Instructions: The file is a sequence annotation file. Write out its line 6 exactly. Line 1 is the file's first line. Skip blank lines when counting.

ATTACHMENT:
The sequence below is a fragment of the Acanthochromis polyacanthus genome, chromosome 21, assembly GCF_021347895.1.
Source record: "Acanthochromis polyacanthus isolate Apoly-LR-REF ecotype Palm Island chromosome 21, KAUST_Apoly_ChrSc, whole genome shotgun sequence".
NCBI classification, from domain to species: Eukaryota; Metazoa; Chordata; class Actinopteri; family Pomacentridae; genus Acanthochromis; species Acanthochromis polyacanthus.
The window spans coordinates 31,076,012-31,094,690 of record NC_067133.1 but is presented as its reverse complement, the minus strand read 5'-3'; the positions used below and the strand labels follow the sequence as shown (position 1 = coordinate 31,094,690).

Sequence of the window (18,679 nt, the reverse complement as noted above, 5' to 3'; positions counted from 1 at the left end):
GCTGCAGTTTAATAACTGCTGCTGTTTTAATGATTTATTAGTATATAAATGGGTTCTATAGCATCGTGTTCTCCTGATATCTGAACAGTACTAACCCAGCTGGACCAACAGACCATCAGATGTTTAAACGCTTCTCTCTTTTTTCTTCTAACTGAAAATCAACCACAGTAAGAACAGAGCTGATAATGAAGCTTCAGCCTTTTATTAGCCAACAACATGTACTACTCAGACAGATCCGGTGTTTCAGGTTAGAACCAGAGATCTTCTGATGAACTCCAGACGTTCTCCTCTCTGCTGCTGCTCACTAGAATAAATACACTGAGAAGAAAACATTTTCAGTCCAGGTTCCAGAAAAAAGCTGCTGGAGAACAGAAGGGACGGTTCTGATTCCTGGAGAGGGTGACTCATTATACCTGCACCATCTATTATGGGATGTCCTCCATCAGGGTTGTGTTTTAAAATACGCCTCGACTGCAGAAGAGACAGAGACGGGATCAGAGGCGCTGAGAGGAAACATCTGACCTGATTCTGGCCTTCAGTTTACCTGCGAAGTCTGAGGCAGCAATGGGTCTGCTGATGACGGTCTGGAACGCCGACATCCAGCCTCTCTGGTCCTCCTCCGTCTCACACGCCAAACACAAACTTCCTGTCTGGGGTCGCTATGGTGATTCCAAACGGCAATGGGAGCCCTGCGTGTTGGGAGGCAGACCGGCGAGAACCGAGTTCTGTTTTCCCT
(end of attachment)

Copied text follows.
GCTGCAGTTTAATAACTGCTGCTGTTTTAATGATTTATTAGTATATAAATGGGTTCTATAGCATCGTGTTCTCCTGATATCTGAACAGTACTAACCCAGCTGGACCAACAGACCATCAGATGTTTAAACGCTTCTCTCTTTTTTCTTCTAACTGAAAATCAACCACAGTAAGAACAGAGCTGATAATGAAGCTTCAGCCTTTTATTAGCCAACAACATGTACTACTCAGACAGATCCGGTGTTTCAGGTTAGAACCAGAGATCTTCTGATGAACTCCAGACGTTCTCCTCTCTGCTGCTGCTCACTAGAATAAATACACTGAGAAGAAAACATTTTCAGTCCAGGTTCCAGAAAAAAGCTGCTGGAGAACAGAAGGGACGGTTCTGATTCCTGGAGAGGGTGACTCATTATACCTGCACCATCTATTATGGGATGTCCTCCATCAGGGTTGTGTTTTAAAATACGCCTCGACTGCAGAAGAGACAGAGACGGGATCAGAGGCGCTGAGAGGAAACATCTGACCTGATTCTGGCCTTCAGTTTACCTGCGAAGTCTGAGGCAGCAATGGGTCTGCTGATGACGGTCTGGAACGCCGACATCCAGCCTCTCTGGTCCTCCTCCGTCTCACACGCCAAACACAAACTTCCTGTCTGGGGTCGCTATGGTGATTCCAAACGGCAATGGGAGCCCTGCGTGTTGGGAGGCAGACCGGCGAGAACCGAGTTCTGTTTTCCCT